Year of Grace, Day 140. Spring’s all bubbly and frothy

When the blackthorn and the fruiting cherry and the blueberry tree (which is what M calls the Amelanchier) bloom, the garden looks all awash with bubbles and froth. And it is such a joy to look up as I go about the garden, weeding and transplanting and often just observing and admiring what’s happening. In the dark, the sprays of frothy blackthorn look like the daintiest of handcrafted lace. Occasionally I do show my appreciation by going really close and expressing my awe, but only in my head, though I’m quite sure the plants do sense I have been rather complimentary.

Blackthorn in blossom appear like handmade lace.

Blackthorn blossom appears like handmade lace.

The trees seem to be dancing with delight too – the cherry branches seem poised to soar off into the perfect and cloudless azure sky that we had yesterday. What a brilliant day to be in the garden! The heat of the spring sun surprised me as I transplanted the Argentinian verbenas (Verbena bonariensis). It had been 5ºC in the early morning, and by afternoon the sun had worked itself up into a sizzle at 24ºC, and its warmth on my back as I weeded was welcoming and soothing.

Fruiting cherry blossom will turn into gorgeous reddish purple fruit in summer.

Fruiting cherry blossom will turn into gorgeous reddish purple fruit in summer.

Although it will be months before these verbenas show off their scented, tiny purple flowers on towering stems, I cannot help but imagine how lovely a picture they will make, as their stately stems make a screen through which other flowers and the garden can be glimpsed. That is my vision anyway, and the eventual reality may not measure up. Pests and diseases, a late frost, in other words, nature takes its own course, and the result may be nothing at all as imagined. But sometimes a gardener’s design succeeds and the result is exactly what was envisioned. Or oftener still, nature in its unpredictable way cooperates and creates an even more marvelous outcome. And that is what is so miraculous about gardening and creating with plants.

Kerria japonica, a multi-petalled form.

Kerria japonica, a multi-petalled form.

The Kerria is also in its full glory, arching over into golden cascades, and the mass of frothy bubbles behind makes an excellent foil for them.  The Kerria’s natural growth habit is this graceful, arching cascade, and so is the Forsythia’s.

Forsythia

Forsythia

It is such a pity when both of these are clipped to conform to an unnatural neatness, which is what I commonly see in the gardens in my neighbourhood, and one realises how much of the joyful grace of  these plants at their glory is stifled under gardeners’ tight control. When this lovely Forsythia dares to cascade over the fence, my neighbour loses no time in shearing it to rigid obedience.

This is known as Ranunkelstrauch, Ranunculus bush, in German. I find that there are many plant names created thus: take the Philadelphus for instance. It is called Jasminstrauch, jasmine bush or shrub, not because of its resemblance to a jasmine, but because of its sweet scent. British gardeners, on the other hand, refer to non-native plants by their genus name, instead of coining local equivalents. (There is a certain amount of one-upmanship involved in this among British gardeners, I have been told.)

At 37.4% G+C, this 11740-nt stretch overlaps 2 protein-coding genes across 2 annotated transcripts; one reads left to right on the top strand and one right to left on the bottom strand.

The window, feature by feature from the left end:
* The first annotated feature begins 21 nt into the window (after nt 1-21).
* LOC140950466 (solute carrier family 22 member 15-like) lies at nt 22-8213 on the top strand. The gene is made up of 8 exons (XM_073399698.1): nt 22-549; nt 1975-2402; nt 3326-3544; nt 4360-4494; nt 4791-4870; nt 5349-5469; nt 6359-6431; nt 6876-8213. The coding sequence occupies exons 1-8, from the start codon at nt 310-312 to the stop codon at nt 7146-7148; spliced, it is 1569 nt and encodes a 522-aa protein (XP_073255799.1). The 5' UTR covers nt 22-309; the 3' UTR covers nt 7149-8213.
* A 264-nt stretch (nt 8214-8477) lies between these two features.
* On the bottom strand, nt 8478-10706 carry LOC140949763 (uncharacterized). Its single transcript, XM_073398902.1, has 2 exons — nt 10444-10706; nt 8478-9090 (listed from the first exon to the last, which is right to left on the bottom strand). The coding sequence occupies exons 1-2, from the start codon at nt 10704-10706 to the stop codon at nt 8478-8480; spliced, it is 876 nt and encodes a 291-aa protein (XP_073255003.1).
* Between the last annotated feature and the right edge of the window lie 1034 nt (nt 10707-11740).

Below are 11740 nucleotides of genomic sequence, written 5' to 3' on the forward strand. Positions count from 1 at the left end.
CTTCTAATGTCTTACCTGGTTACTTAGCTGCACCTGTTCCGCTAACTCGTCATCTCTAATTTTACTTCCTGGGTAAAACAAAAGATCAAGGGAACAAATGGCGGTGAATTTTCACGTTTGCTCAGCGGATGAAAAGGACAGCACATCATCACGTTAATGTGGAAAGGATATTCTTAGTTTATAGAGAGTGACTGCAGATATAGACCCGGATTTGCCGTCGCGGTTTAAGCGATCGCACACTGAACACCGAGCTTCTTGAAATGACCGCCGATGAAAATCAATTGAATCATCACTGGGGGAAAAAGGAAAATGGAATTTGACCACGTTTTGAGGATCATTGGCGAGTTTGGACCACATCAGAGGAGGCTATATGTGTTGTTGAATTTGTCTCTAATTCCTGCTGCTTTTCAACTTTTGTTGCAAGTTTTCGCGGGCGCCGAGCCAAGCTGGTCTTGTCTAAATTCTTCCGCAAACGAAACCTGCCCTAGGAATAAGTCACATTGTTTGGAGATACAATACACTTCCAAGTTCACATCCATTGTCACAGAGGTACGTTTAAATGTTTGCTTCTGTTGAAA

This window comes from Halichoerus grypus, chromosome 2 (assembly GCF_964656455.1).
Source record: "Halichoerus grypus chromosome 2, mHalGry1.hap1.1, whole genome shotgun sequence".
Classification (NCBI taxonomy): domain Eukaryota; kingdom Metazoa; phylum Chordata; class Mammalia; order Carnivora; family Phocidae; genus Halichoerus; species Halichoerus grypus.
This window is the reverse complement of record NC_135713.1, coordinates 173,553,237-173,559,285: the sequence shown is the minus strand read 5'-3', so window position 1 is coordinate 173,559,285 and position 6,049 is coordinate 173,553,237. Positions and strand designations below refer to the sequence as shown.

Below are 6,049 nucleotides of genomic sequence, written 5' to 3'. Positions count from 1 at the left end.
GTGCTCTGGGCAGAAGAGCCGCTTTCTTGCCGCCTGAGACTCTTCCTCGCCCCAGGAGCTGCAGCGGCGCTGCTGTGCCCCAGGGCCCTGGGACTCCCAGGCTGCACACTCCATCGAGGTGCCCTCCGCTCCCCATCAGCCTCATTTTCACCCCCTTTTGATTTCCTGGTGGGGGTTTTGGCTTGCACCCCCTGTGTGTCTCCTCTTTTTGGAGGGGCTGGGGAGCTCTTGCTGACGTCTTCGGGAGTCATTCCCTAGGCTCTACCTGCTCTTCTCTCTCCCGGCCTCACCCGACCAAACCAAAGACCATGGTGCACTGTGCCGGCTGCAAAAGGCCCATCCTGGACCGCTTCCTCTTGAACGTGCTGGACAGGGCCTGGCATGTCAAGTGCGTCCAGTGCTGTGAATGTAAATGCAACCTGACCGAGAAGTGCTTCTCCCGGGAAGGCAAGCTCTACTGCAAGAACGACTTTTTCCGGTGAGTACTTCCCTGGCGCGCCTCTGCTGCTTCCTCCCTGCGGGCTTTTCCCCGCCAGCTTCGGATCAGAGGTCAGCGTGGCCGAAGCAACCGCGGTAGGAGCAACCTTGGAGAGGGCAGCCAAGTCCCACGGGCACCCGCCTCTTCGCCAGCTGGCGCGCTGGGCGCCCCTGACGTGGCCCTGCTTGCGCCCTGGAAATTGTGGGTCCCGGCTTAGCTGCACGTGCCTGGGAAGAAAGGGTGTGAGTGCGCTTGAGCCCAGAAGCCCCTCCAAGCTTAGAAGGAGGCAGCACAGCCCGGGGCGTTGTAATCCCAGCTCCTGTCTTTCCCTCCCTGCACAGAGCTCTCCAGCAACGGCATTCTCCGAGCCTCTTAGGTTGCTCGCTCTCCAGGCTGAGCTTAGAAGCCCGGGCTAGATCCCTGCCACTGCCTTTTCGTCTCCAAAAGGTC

The blackthorn is the favourite nesting place of nightingales apparently, but sadly there are no more nightingales around these parts. I am still hoping to entice any stragglers that may happen to fly over by leaving untouched some self-seeded shrublets in the back corner of the garden. Nightingales like thick underbrush, especially the bristly, spiny kind afforded by thickets of blackthorn. Perhaps they also like the fruits – sloes, fermenting naturally as they fall to the ground – one of the ancestors of our supermarket plums.

Sloes (Schlehe in German) make a lovely liqueur, btw, and although they are best harvested after frost, I have to pick them earlier to get a share, otherwise my avian neighbours will have scoffed the whole lot (though I make sure to leave them some as well, even though they are not as considerate of me). The traditional English way is to prick the sloes all over with a pin and drop them into a bottle half-filled with gin, with a couple of spoonfuls of sugar to taste. Top up with some more gin to cover. Left in a dark, cool place for six months or better yet, a year, sloe gin makes a lovely after dinner drink. Or any time at all really. After a year, most of its alcohol will have evaporated, and all that’s left is pure essence of fruit. Its rosey-red colour is quite cheering too.

Mireille Johnston, in her book on the food of Provence, gave a recipe for ratafia — oranges and coriander in alcohol — which she noted made a nice relaxing drink to have in the afternoon. Hmm… excellent idea. I can imagine sitting down on a mellow afternoon, surrounded by the sharp Mediterranean scents of lavender and sage and rosemary, as in a Provençal or even a southern Catalan maquis. I rarely touch alcohol before dark, but perhaps a small glass of chilled sloe liqueur (after a year’s rest, quite non-alcoholic ), when I’ve finished with my garden chores and had a shower, and before I prepare supper, would be lovely. I make my fruit liqueurs with vodka, which has no other taste (gin is flavoured with juniper, as of course you know) to interfere with the natural flavour of the fruit. I don’t bother pricking them with a pin. Life is too short and there are more fun things to do.

Besides my gratitude for the glories of spring blossom and the other miraculous wonders of nature, I thank the muse. Show up, other writers have advised, and the muse will too. She has, and I am truly grateful.

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